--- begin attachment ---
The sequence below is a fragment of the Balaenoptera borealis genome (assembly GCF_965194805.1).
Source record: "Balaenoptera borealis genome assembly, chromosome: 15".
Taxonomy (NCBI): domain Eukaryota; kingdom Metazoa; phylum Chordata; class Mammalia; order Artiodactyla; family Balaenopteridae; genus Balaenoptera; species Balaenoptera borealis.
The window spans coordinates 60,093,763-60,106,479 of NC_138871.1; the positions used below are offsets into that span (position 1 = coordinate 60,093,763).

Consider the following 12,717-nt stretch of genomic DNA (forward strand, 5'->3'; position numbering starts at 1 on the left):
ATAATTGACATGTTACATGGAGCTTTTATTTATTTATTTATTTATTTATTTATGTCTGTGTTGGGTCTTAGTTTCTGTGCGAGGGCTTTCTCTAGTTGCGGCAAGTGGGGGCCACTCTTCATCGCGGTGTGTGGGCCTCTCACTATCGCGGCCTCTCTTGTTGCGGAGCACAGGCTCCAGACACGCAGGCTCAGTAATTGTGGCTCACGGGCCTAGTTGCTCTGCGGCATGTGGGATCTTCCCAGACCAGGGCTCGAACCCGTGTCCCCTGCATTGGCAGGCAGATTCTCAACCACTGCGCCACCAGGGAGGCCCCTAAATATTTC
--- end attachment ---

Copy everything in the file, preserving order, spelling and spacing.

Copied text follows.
The sequence below is a fragment of the Balaenoptera borealis genome (assembly GCF_965194805.1).
Source record: "Balaenoptera borealis genome assembly, chromosome: 15".
Taxonomy (NCBI): domain Eukaryota; kingdom Metazoa; phylum Chordata; class Mammalia; order Artiodactyla; family Balaenopteridae; genus Balaenoptera; species Balaenoptera borealis.
The window spans coordinates 60,093,763-60,106,479 of NC_138871.1; the positions used below are offsets into that span (position 1 = coordinate 60,093,763).

Consider the following 12,717-nt stretch of genomic DNA (forward strand, 5'->3'; position numbering starts at 1 on the left):
ATAATTGACATGTTACATGGAGCTTTTATTTATTTATTTATTTATTTATTTATGTCTGTGTTGGGTCTTAGTTTCTGTGCGAGGGCTTTCTCTAGTTGCGGCAAGTGGGGGCCACTCTTCATCGCGGTGTGTGGGCCTCTCACTATCGCGGCCTCTCTTGTTGCGGAGCACAGGCTCCAGACACGCAGGCTCAGTAATTGTGGCTCACGGGCCTAGTTGCTCTGCGGCATGTGGGATCTTCCCAGACCAGGGCTCGAACCCGTGTCCCCTGCATTGGCAGGCAGATTCTCAACCACTGCGCCACCAGGGAGGCCCCTAAATATTTC